Certainly there are ill feelings toward the powerful Empress Nur Jahan as she insinuates herself into court life, standing beside the emperor as none of his other wives, her requests granted without question. Her enemies include boyhood friends of the emperor and forgotten wives, all who find themselves outside the charmed circle of power.


Sequels are frequently disappointing, but A Feast of Roses never loses its fascination and awareness of history. The research is meticulous, but more than that, the author humanizes her characters, bringing them vividly to life against the turmoil of a divided court. Most extraordinary is the character of Mehrunnisa: her bravery, loyalty and independence, virtually unheard of in seventeenth-century court life and ritual. One of those women who refuse to be a mere footnote of history, she is an early role model, a shing example of women who rise above time and place.


This novel portrays a common woman who captures the heart and mind of an emperor, selected as his most beloved and favored wife and thereby changing the face of history. That a woman of such ignoble birth can achieve a position of power is a testament to Mehrunnisa’s intellect and courage as she advises the emperor in matters of state, particularly when his health begins to fail. The author has given her protagonist a real presence, even though Mehrunnisa is banished by her enemies after the emperor dies.


It is ironic that the Taj Mahal, built by Emperor Jahangir’s son Khurram in memory his deceased wife, surpasses in notability the memory of the Empress Nur Jahan, truly a “Light of the World”, a woman of great achievement, centuries before her time.




Shadow Princess



The death of Shah Jahan’s Exalted One of the Palace, Empress Mumtaz Mahal, in 1631 is the catalyst for Sundaresan’s powerful tale of the conception of the Taj Mahal and the rivalry of the Shah’s sons for the throne. The ruler of the Mughal Empire is devastated by the death of his wife after the birth of their fourteenth child, and it is only the creation of her magnificent tomb that offers the grieving man solace. Having killed all his living male relatives to secure the throne for himself, the formerly pragmatic Shah is reduced to a distraught and withdrawn widower to the detriment of his kingdom. 


With four sons, the dynasty is secure, but the political machinations behind the scenes offer a glimpse of the ruthlessness of those who claim the throne.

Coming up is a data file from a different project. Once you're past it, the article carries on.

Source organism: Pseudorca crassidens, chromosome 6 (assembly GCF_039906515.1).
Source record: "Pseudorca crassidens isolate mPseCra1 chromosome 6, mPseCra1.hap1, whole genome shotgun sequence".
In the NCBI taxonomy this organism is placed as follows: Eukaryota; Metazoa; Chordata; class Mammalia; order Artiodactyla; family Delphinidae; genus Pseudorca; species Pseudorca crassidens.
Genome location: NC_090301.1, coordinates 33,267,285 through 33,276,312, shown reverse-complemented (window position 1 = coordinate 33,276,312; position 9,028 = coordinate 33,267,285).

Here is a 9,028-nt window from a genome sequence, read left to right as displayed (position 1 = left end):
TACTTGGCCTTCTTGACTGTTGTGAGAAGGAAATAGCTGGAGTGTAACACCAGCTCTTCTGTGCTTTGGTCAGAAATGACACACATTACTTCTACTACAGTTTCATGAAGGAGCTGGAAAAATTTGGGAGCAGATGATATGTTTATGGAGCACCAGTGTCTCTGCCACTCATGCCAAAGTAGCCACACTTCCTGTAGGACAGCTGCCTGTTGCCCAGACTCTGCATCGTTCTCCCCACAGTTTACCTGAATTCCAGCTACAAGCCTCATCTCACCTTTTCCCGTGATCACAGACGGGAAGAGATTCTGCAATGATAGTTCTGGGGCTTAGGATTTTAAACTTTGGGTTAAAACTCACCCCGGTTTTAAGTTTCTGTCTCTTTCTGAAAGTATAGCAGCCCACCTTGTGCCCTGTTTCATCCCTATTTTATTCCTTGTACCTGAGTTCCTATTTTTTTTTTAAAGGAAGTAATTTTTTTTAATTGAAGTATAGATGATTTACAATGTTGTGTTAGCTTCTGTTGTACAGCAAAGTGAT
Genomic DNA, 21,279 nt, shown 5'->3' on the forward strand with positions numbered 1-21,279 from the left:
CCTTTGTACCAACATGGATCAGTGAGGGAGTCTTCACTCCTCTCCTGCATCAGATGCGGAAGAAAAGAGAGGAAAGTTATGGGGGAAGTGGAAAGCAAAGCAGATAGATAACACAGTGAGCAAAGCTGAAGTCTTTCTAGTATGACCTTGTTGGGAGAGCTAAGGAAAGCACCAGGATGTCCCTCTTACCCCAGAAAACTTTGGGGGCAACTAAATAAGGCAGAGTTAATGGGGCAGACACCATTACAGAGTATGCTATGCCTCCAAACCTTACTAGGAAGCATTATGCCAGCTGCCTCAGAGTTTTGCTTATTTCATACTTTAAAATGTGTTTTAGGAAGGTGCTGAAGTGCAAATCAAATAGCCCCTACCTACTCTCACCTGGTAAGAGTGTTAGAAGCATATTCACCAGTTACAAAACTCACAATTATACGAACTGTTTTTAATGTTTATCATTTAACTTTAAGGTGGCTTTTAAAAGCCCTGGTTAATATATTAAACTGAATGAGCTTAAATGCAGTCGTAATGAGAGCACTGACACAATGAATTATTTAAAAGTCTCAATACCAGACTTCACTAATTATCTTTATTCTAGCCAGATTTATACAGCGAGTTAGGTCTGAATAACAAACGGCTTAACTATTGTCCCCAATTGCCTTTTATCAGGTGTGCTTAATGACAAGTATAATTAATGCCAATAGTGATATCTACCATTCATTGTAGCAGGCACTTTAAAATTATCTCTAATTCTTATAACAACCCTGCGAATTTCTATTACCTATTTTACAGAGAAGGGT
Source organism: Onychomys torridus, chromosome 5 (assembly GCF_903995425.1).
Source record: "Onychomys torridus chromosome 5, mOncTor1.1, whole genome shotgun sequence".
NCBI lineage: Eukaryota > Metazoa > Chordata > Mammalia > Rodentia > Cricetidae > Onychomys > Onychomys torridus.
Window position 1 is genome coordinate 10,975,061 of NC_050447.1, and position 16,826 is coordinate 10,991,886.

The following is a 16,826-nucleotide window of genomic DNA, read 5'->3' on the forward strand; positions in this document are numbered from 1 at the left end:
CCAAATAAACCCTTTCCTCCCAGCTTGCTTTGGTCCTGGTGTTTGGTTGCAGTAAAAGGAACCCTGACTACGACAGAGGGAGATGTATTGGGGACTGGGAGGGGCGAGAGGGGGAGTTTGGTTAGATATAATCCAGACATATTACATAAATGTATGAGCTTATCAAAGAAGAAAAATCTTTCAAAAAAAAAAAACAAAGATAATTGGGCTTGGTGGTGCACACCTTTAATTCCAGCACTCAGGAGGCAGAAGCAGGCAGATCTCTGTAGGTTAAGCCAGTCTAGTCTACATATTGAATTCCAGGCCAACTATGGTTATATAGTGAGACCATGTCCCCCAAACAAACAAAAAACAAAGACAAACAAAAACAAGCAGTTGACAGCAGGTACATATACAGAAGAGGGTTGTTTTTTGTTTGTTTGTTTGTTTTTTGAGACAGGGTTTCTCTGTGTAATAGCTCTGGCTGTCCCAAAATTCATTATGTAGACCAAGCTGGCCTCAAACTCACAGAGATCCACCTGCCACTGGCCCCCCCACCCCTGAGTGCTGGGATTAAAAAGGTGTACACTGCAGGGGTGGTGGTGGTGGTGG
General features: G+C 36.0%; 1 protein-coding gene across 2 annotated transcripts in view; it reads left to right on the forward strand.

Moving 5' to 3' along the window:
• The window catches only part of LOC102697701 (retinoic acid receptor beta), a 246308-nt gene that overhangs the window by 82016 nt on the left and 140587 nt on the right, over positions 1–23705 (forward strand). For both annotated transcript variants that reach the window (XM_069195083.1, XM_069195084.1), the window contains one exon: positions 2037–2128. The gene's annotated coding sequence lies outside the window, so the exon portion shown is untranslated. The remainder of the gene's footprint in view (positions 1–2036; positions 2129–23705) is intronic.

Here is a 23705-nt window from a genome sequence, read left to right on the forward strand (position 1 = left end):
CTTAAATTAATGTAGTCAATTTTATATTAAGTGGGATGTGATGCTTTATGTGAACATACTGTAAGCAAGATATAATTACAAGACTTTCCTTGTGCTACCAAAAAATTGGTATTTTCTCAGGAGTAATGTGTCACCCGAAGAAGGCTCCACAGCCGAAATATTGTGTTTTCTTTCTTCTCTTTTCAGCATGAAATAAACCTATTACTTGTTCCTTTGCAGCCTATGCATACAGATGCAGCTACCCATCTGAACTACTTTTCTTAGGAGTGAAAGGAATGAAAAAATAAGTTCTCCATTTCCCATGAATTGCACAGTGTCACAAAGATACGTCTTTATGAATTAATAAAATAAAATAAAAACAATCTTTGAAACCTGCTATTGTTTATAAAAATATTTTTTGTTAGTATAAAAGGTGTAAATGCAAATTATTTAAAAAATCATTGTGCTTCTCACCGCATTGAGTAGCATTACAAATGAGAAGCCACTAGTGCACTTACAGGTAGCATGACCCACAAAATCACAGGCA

Although the newest daughter, born at her mother’s demise, is of little consequence in this riveting and exotic tale, the Shah’s two older daughters are caught up in a rivalry that poisons their relationship, each standing behind a chosen brother to succeed their father. At seventeen, Jahanara is her father’s favorite, the one on whom he depends after the loss of his beloved. Suddenly plans for Jahan’s marriage to Mirza Najabat Khan are put on hold, the young woman stepping into her mother’s footsteps to fill the void in her father’s life and make the critical political assessments he is too grief-stricken to make.


But fourteen-year-old Roshanara covets the same man for herself, a fact that creates a dangerous schism between the sisters that affects any close relationship they might have had. While the Emperor is consumed with the elaborate plans for the grand tomb known as the Taj Mahal, the siblings fracture into two factions, Jahanara supporting Dara, the oldest son, and Roshanara behind a younger, more ambitious brother, Aurangzeb.


Alternating chapters between the building of the Taj Mahal and the politics of the succession, the author paints a vivid picture of the demands on Jahan’s life, her father’s unwillingness to let her go, her passion for a man she is not allowed to marry and the devious actions of a sister who would have Mirza Najabat Khan for herself, no matter the damage to Jahan’s heart or reputation. Behind the walls of the zenana, we learn the subtleties of politics, the seething ambitions of sons whose father has yet to relinquish power and the sacrifices expected of royal daughters with limited choices.
Jahanara’s life is constricted yet bold, loyal yet tempered by a passion that allows her to seek love in the forbidden. 


While the Shah builds his monument to the dead, his sons and daughters make irrevocable choices with far-reaching consequences. While foreign religions seek inroads to the great Mughal Empire, the distracted Shah ignores the threat at his own risk. It is Jahan that is the star of this novel, fit for the throne were she not a woman but destined by fate to bridge the love of a father and the man who holds her heart. With exquisite detail, Sundaresan relates a tale fraught with emotional complexity, giving voice to the women behind the ruthless men who rule a besieged Mughal Empire.

pollyanna
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Re: For the History Buffs

Post by jayalakshmi on 2013-08-17, 18:18

wow!!!pallavi i did not know about these books... ...Well i cannot say anything about how good these three books are, but i must say this is a beautiful and very informative article!!!
It will be great to see more of such articles in future!!!

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Re: For the History Buffs

Post by riyya6 on 2013-08-18, 09:03

Tfs... Very informative

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Re: For the History Buffs